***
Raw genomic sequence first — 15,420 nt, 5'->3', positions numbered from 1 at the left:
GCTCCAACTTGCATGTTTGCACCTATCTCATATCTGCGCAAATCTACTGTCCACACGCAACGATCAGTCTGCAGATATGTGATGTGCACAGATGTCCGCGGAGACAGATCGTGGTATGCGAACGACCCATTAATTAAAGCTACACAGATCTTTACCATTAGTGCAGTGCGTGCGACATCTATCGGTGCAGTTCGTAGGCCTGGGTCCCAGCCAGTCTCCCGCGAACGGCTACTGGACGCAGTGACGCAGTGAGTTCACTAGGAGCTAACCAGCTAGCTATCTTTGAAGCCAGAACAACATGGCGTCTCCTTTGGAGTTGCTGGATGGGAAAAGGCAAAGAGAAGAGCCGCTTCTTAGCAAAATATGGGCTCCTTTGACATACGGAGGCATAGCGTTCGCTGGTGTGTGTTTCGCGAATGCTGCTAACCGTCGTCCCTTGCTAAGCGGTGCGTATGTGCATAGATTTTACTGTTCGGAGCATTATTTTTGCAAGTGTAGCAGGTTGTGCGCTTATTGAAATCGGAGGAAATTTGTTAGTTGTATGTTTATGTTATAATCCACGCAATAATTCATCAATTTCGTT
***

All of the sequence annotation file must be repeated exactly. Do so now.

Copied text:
Raw genomic sequence first — 15,420 nt, 5'->3', positions numbered from 1 at the left:
GCTCCAACTTGCATGTTTGCACCTATCTCATATCTGCGCAAATCTACTGTCCACACGCAACGATCAGTCTGCAGATATGTGATGTGCACAGATGTCCGCGGAGACAGATCGTGGTATGCGAACGACCCATTAATTAAAGCTACACAGATCTTTACCATTAGTGCAGTGCGTGCGACATCTATCGGTGCAGTTCGTAGGCCTGGGTCCCAGCCAGTCTCCCGCGAACGGCTACTGGACGCAGTGACGCAGTGAGTTCACTAGGAGCTAACCAGCTAGCTATCTTTGAAGCCAGAACAACATGGCGTCTCCTTTGGAGTTGCTGGATGGGAAAAGGCAAAGAGAAGAGCCGCTTCTTAGCAAAATATGGGCTCCTTTGACATACGGAGGCATAGCGTTCGCTGGTGTGTGTTTCGCGAATGCTGCTAACCGTCGTCCCTTGCTAAGCGGTGCGTATGTGCATAGATTTTACTGTTCGGAGCATTATTTTTGCAAGTGTAGCAGGTTGTGCGCTTATTGAAATCGGAGGAAATTTGTTAGTTGTATGTTTATGTTATAATCCACGCAATAATTCATCAATTTCGTT